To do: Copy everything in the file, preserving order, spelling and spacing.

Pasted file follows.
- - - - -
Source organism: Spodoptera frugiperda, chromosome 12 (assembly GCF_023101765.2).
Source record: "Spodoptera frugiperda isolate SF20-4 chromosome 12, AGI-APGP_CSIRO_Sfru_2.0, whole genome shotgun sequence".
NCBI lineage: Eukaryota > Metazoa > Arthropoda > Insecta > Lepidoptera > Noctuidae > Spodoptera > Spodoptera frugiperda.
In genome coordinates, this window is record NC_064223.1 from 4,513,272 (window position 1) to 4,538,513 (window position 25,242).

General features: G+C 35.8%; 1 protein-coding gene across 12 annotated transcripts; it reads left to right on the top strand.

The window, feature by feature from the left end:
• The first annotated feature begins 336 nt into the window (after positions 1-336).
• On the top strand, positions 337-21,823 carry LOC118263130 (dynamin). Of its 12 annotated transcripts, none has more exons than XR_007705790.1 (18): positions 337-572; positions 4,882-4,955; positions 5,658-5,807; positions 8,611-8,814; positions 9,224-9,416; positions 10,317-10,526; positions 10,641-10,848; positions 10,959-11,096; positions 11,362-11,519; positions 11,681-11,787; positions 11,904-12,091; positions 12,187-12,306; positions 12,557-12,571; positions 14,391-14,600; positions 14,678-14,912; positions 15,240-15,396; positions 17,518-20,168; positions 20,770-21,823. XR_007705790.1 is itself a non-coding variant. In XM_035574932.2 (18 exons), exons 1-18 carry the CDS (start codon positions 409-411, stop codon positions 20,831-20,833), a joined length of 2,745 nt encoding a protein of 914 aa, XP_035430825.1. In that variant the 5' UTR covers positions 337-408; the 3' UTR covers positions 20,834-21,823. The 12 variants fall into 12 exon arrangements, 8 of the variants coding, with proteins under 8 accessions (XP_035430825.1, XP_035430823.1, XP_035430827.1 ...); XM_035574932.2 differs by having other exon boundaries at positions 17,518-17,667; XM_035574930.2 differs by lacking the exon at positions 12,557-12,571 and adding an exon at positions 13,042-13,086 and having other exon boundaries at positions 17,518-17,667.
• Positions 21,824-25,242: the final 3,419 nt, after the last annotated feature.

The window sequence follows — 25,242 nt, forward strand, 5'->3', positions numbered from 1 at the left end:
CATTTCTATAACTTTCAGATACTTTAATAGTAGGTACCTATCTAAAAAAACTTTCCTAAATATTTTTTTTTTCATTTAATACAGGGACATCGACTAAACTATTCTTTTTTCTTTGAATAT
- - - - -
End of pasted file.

Source organism: Spodoptera frugiperda, chromosome 12 (assembly GCF_023101765.2).
Source record: "Spodoptera frugiperda isolate SF20-4 chromosome 12, AGI-APGP_CSIRO_Sfru_2.0, whole genome shotgun sequence".
NCBI lineage: Eukaryota > Metazoa > Arthropoda > Insecta > Lepidoptera > Noctuidae > Spodoptera > Spodoptera frugiperda.
In genome coordinates, this window is record NC_064223.1 from 4,513,272 (window position 1) to 4,538,513 (window position 25,242).

General features: G+C 35.8%; 1 protein-coding gene across 12 annotated transcripts; it reads left to right on the top strand.

The window, feature by feature from the left end:
• The first annotated feature begins 336 nt into the window (after positions 1-336).
• On the top strand, positions 337-21,823 carry LOC118263130 (dynamin). Of its 12 annotated transcripts, none has more exons than XR_007705790.1 (18): positions 337-572; positions 4,882-4,955; positions 5,658-5,807; positions 8,611-8,814; positions 9,224-9,416; positions 10,317-10,526; positions 10,641-10,848; positions 10,959-11,096; positions 11,362-11,519; positions 11,681-11,787; positions 11,904-12,091; positions 12,187-12,306; positions 12,557-12,571; positions 14,391-14,600; positions 14,678-14,912; positions 15,240-15,396; positions 17,518-20,168; positions 20,770-21,823. XR_007705790.1 is itself a non-coding variant. In XM_035574932.2 (18 exons), exons 1-18 carry the CDS (start codon positions 409-411, stop codon positions 20,831-20,833), a joined length of 2,745 nt encoding a protein of 914 aa, XP_035430825.1. In that variant the 5' UTR covers positions 337-408; the 3' UTR covers positions 20,834-21,823. The 12 variants fall into 12 exon arrangements, 8 of the variants coding, with proteins under 8 accessions (XP_035430825.1, XP_035430823.1, XP_035430827.1 ...); XM_035574932.2 differs by having other exon boundaries at positions 17,518-17,667; XM_035574930.2 differs by lacking the exon at positions 12,557-12,571 and adding an exon at positions 13,042-13,086 and having other exon boundaries at positions 17,518-17,667.
• Positions 21,824-25,242: the final 3,419 nt, after the last annotated feature.

The window sequence follows — 25,242 nt, forward strand, 5'->3', positions numbered from 1 at the left end:
CATTTCTATAACTTTCAGATACTTTAATAGTAGGTACCTATCTAAAAAAACTTTCCTAAATATTTTTTTTTTCATTTAATACAGGGACATCGACTAAACTATTCTTTTTTCTTTGAATAT